Science Journal Articles

Powerlines, household wiring and cancer risks

Can magnetic fields from powerlines, household wiring, appliances and other electrical equipment increase a person’s risk of cancer? That’s the question that Professor Massimo Maffei, from the Department of Science at the University of Turin in Italy, has answered in a paper published recently in the International Journal of Molecular Sciences.

Attributes of non-ionizing radiation of 1800 MHz frequency on plant health and antioxidant content of Tomato (Solanum Lycopersicum) plants

Mobile communication agencies should be informed and installation of base stations for mobile communication towers should be prohibited at agricultural lands.

Powerlines, household wiring and cancer risks

Can magnetic fields from powerlines, household wiring, appliances and other electrical equipment increase a person’s risk of cancer? That’s the question that Professor Massimo Maffei, from the Department of Science at the University of Turin in Italy, has answered in a paper published recently in the International Journal of Molecular Sciences.

Associations Between a Polymorphism in the Rat 5-HT1A Receptor Gene Promoter Region (rs198585630) and Cognitive Alterations Induced by Microwave Exposure

nervous system is a sensitive target of electromagnetic radiation (EMR). Chronic microwave exposure can induce cognitive deficits, and 5-HT system is involved in this effect. Genetic polymorphisms lead to individual differences. In this study, we evaluated whether the single-nucleotide polymorphism (SNP) rs198585630 of 5-HT1A receptor is associated with cognitive alterations in rats after microwave exposure with a frequency of 2.856 GHz and an average power density of 30 mW/cm2.

Longitudinal study of exposure to radio frequencies at population scale

Evaluating exposure to radio frequencies (RF) at population-scale is important for conducting sound epidemiological studies about possible health impact of RF radiations. Numerous studies reported population exposure to RF radiations used in wireless telecommunication technologies, but used very small population samples.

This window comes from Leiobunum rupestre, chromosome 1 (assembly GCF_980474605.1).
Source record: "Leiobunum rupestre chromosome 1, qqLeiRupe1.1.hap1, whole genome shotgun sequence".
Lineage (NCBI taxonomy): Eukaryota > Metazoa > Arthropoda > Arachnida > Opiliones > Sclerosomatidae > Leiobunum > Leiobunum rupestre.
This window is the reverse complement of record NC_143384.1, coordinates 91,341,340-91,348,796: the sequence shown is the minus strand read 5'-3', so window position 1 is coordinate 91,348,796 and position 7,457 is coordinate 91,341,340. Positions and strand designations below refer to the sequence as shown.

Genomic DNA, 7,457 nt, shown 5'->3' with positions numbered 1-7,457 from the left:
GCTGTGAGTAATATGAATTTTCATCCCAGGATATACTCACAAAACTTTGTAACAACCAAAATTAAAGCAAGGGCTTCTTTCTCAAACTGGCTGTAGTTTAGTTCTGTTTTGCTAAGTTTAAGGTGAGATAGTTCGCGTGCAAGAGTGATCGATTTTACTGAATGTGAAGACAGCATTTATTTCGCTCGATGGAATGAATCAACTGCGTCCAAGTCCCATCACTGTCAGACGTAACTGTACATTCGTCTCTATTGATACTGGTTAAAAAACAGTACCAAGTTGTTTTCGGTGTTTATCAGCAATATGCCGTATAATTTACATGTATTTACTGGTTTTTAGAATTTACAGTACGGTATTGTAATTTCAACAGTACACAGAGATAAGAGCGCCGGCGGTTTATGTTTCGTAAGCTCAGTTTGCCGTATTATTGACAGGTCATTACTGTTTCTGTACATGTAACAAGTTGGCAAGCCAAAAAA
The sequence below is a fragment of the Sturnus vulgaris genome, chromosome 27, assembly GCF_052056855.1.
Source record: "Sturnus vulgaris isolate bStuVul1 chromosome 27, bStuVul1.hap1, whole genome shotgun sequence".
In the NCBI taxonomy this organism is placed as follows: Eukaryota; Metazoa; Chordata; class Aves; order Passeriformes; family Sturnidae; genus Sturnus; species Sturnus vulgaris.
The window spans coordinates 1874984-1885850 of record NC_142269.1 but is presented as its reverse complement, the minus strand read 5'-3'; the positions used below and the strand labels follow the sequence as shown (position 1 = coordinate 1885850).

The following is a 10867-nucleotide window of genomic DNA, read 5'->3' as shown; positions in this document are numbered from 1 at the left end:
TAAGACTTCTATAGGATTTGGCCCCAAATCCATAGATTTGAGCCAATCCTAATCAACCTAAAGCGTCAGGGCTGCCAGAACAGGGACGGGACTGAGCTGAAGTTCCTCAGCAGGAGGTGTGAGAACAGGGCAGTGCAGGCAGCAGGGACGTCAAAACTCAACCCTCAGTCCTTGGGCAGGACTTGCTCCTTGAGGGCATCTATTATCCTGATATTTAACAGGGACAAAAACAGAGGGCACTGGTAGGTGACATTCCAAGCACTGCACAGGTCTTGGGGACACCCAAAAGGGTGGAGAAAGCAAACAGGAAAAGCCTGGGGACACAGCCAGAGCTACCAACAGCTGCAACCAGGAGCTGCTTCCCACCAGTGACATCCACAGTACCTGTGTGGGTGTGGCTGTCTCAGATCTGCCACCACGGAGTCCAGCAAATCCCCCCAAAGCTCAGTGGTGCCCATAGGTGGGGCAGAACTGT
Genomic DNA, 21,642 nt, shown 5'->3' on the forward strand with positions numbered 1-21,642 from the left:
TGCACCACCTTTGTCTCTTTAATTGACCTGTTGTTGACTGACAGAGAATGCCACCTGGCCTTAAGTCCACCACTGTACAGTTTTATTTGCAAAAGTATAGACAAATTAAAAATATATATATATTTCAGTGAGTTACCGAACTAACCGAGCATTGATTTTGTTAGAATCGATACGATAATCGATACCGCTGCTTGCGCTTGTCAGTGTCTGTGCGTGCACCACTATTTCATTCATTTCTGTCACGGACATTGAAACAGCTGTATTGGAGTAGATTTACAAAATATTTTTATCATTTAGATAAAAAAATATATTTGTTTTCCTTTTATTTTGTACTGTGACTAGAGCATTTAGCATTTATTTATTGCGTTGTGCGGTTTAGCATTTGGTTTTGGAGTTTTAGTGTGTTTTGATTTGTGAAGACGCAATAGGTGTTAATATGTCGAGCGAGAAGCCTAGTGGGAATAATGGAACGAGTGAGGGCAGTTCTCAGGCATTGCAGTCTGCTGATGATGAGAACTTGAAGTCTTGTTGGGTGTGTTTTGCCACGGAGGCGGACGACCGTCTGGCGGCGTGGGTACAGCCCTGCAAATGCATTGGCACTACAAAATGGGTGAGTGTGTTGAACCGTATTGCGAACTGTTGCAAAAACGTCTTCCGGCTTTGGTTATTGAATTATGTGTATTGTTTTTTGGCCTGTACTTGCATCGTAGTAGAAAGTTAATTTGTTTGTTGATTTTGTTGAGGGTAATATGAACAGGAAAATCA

Human‑made electromagnetic fields: Ion forced‑oscillation and voltage‑gated ion channel dysfunction, oxidative stress and DNA damage (Review)

The long-existing experimental and epidemiological findings connecting exposure to human-made EMFs and DNA damage, infertility and cancer, are now explained by the presented complete mechanism. The present study should provide a basis for further research and encourage health authorities to take measures for the protection of life on Earth against unrestricted use of human-made EMFs.

Effects of non-ionizing electromagnetic fields on flora and fauna, part 1. Rising ambient EMF levels in the environment

Ambient levels of electromagnetic fields (EMF) have risen sharply in the last 80 years, creating a novel energetic exposure that previously did not exist. Most recent decades have seen exponential increases in nearly all environments, including rural/remote areas and lower atmospheric regions. Because of unique physiologies, some species of flora and fauna are sensitive to exogenous EMF in ways that may surpass human reactivity.

Electromagnetic fields and miscarriage

Could power-frequency magnetic fields and wireless radiation from mobile phones and other communications equipment be risk factors for miscarriage? The answer is yes, according to new research published in the journal Open Medicine.

The science of spin: targeted strategies to manufacture doubt with detrimental effects on environmental and public health

The telecommunications industry has adopted strategies used by other industries that market products which pollute the environment and harm the health of humans and other species. The Telecom industry utilize all 28 of the unique tactics discussed in this paper to manufacture doubt about the preponderance of the peer-reviewed science which finds exposure to low-intensity wireless radiation harmful, and to justify the continued adoption of inadequate radio frequency safety limits by the WHO and most national governments.

Planetary electromagnetic pollution: it is time to assess its impact

At a time when environmental health scientists tackle serious global issues such as climate change and chemical toxicants in public health, there is an urgent need to address so-called electrosmog. A genuine evidence-based approach to the risk assessment and regulation of anthropogenic electromagnetic fields will help the health of us all, as well as that of our planetary home.

‘Proof of EHS beyond all reasonable doubt’. Comment on: Leszczynski D. Review of the scientific evidence on the individual sensitivity to electromagnetic fields (EHS).

Leszczynski’s review included two important conclusions. Firstly, the need for the WHO, ICNIRP, ICES and governmental organisations to revise their denial of the link between EHS and electromagnetic fields (EMFs) because the data is of insufficient quality for proof of the lack of causality. Secondly, instead of studying a nocebo effect, research should focus on finding “suitable biochemical and biophysical markers” for symptoms in each EHS individual.

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